East Coaster

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  1. @Suave the OP's A&F reel (shown in the first post) was made by Horton Mfg (Bristol, CT). Do a search on Meek 54 fly reels and you'll see a match. It's patterned after the Hardy Uniqua, but the latch is different (among other things, such as the handle post). Hardy also made reels for A&F, and the one you posted looks like it might be one of those (can't tell without seeing more details).
  2. Well, he asked on a Monday morning..... Thanks for your contribution, though - it was much more valuable than two cents
  3. On Sunday I saw some loons diving and coming up with what I'm pretty sure were sandeels hanging out of their beaks. Out front, Moco.
  4. How did you know it wasn't a fluke? Nothing wrong with keeping a fish, but before you do, you should be certain of the ID (how else would you know which regs apply?).
  5. Winter Flounder are "right-facing", so that's an easy way to differentiate. Both fluke and sundials are "left-facing", so it might be harder to tell between them. I think the lack of teeth would be a good way to ID as a sundial, as well as the thinness and that they're more "round" than "oval" in shape.
  6. Out front, MOCO from around 10 to 4. Saw a lot of boats and bird action mostly a few hundred yards out. Every once in a while, some bait would come close to the beach, but didn't see any blitzing fish. Early on, saw some loons with what looked like sand eels in their beaks, so I stuck with a chartreuse/white half-and-half fly and hooked up. After a nice solid surge, fish was gone. When I reeled in, I noticed the loop I use to tie the fly on was cut (not a failed knot), so I'm guessing it may have been a bluefish. Moved around to keep the birds and boats in sight, just in case. A couple of hours later, hooked and landed a nice chunky 21" schoolie on the same type fly. Didn't see anyone else catch anything, although a couple of guys did say they caught earlier.
  7. No, neoprene stocking feet. The grit from the sand will abrade the neoprene and they'll start to develop pinhole leaks. Even when fishing nowhere near a sandy beach, it's common practice to make sure you don't have dirt/grit on the stockingfoot surface or inside the boots as you're putting them on (for at least as long as I can remember, which pre-dates breathables).
  8. As @poopdeck mentioned, as annoying and uncomfortable as the sand build-up is, what's worse is that it will ultimately cause the waders to leak as the sand abrades the wader feet. Last year, shortly after the pandemic started and I wasn't going to visit stores and try boots on, I bought a cheap pair of boots on-line because my old ones were shot, and when they arrived, they were a little more roomy than I wanted (but for $50, I wasn't that concerned). What I found quickly was that a ton of sand filled in the gap. So I've been wearing neoprene socks over the waders to take up the space and protect the waders. Virtually no sand gets in the boot now. So, one of the contributing factors is likely the space between the wader and boot. Fill that up with an over-sock of some sort, and you might find it a better solution than switching to bootfoots, if you'd prefer to stick with stockingfoots.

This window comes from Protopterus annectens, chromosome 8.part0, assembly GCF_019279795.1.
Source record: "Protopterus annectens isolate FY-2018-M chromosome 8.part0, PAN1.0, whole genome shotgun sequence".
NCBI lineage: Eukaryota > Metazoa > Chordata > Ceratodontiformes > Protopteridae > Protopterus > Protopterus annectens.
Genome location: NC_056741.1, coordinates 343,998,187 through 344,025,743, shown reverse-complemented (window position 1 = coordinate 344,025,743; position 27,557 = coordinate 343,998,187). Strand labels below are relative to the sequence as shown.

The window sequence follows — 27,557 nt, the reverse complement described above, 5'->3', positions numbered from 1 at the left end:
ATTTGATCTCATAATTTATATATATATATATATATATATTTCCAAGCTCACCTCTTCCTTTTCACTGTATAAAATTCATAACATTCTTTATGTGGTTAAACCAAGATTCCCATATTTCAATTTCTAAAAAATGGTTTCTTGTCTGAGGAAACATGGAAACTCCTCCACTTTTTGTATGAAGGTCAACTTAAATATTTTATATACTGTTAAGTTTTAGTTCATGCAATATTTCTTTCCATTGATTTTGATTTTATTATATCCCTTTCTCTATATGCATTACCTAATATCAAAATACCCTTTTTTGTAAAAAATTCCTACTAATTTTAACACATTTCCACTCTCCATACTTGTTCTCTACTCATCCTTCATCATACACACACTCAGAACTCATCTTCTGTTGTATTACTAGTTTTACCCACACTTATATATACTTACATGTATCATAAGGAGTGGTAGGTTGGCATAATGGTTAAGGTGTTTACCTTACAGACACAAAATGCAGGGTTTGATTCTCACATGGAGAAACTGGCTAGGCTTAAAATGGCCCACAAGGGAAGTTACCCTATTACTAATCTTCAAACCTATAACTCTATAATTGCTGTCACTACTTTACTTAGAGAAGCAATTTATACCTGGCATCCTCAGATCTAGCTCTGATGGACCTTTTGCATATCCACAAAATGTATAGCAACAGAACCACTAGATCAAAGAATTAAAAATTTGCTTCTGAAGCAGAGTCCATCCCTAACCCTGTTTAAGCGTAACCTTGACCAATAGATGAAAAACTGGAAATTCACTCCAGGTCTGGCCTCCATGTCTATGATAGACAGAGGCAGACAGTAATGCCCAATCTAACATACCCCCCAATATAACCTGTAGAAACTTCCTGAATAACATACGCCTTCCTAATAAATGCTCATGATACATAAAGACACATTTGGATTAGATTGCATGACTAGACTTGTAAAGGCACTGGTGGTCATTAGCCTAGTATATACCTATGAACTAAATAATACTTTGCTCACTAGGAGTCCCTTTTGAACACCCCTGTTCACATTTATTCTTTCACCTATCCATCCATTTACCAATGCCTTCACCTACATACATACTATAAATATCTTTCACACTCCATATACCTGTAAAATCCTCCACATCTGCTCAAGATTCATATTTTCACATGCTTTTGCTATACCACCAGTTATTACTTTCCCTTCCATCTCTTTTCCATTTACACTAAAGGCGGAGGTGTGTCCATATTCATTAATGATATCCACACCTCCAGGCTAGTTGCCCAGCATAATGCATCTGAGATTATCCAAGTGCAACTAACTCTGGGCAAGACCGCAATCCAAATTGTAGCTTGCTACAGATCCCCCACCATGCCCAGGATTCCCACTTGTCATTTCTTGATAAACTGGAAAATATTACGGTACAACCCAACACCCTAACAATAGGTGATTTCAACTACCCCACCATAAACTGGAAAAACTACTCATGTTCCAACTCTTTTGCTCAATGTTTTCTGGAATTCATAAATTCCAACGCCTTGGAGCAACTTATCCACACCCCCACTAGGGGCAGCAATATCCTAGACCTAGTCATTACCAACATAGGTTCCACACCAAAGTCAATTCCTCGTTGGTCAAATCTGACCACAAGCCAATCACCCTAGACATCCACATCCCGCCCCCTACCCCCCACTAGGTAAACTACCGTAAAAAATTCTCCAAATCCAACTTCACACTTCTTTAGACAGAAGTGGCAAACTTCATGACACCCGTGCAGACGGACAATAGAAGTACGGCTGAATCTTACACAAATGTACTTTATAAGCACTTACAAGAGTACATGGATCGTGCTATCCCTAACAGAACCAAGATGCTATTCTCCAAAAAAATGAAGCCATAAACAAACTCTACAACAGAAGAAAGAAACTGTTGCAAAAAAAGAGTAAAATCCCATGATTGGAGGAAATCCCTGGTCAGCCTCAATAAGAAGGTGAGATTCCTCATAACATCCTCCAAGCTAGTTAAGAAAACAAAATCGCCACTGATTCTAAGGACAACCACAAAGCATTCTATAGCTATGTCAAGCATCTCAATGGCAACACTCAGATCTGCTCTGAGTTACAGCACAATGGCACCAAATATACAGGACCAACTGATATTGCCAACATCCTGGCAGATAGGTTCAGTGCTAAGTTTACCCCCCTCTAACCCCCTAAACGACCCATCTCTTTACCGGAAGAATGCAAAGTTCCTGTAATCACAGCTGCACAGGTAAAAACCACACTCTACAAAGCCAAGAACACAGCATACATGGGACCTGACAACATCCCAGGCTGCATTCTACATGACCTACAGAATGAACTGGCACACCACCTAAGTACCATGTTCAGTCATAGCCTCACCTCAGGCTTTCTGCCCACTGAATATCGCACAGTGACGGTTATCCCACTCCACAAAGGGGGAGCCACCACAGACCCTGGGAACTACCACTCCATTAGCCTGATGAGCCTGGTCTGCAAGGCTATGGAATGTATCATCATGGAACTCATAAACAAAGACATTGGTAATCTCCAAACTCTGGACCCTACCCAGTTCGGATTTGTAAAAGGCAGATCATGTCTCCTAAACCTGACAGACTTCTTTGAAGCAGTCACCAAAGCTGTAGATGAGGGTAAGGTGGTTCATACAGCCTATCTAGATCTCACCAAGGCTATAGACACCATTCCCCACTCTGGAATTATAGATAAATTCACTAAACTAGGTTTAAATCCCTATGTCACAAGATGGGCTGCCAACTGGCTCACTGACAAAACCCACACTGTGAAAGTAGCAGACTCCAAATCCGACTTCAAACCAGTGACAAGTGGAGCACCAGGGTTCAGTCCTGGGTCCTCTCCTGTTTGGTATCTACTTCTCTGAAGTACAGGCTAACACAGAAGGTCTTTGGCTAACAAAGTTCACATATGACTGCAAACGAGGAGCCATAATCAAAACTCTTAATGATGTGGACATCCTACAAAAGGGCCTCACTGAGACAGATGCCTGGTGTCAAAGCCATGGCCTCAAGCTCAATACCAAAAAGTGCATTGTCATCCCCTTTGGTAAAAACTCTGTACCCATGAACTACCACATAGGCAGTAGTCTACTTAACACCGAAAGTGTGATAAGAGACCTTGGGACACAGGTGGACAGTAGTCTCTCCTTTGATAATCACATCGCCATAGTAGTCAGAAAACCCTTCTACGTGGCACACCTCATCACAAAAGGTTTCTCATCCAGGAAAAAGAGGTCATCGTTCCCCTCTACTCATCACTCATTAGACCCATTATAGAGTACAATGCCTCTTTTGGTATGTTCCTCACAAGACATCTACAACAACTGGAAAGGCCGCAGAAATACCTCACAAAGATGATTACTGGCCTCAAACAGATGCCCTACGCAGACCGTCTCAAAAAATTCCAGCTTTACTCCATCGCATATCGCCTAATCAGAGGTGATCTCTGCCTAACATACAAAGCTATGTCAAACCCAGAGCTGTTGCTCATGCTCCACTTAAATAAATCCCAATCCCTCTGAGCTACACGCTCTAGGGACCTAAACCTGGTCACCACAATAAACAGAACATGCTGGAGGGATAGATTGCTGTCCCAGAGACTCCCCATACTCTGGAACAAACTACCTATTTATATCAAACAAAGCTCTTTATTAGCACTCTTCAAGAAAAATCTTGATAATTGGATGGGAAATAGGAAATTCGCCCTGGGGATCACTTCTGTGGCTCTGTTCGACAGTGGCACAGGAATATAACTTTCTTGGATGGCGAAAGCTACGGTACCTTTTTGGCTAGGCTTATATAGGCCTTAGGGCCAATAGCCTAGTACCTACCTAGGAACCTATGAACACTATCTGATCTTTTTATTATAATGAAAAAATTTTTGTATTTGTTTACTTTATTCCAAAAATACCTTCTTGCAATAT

9. Banh Mi sandwiches. You mentioned pizza - we make a banh mi pizza, so that's another way to go.
  10. Congrats on your catch! You may already know this, but in case you don't, I thought I'd mention that wild browns and brookies both spawn in the fall, so if you're going to try to catch them in the next few weeks, take care to avoid stepping on or wading through their spawning beds (redds). This would hold true from now through the winter, until the eggs hatch in the spring. Also, it is considered poor angling ethics to target fish on the redds. Again, sorry if you already knew this. Good luck!
  11. Found this on-line. Not sure if it applies to your reel, but figured it might help:
  12. Just want to add that the delicata will likely have very thin skin, so you can just chunk it and roast it and eat the whole chunks (don't need to peel it first).
  13. I use a "popper" developed and popular for fishing for searun cutthroat trout in Puget Sound, called the Miyawaki Popper. It's more of a slider, and as @theshadow notes, the fish can't seem to resist that v-wake.
  14. Of course, if the darker color were on the bottom, that would suggest a fish swimming/floating belly up. Might stand out (and be targeted) in a school of baitfish. YMMV.....
  15. I'm guessing you were eating "true" albacore (Thunnus alalunga). What people are referring to here as "albie" is False Albacore, also known as Little Tunny (Euthynnus alletteratus), which is a completely different fish.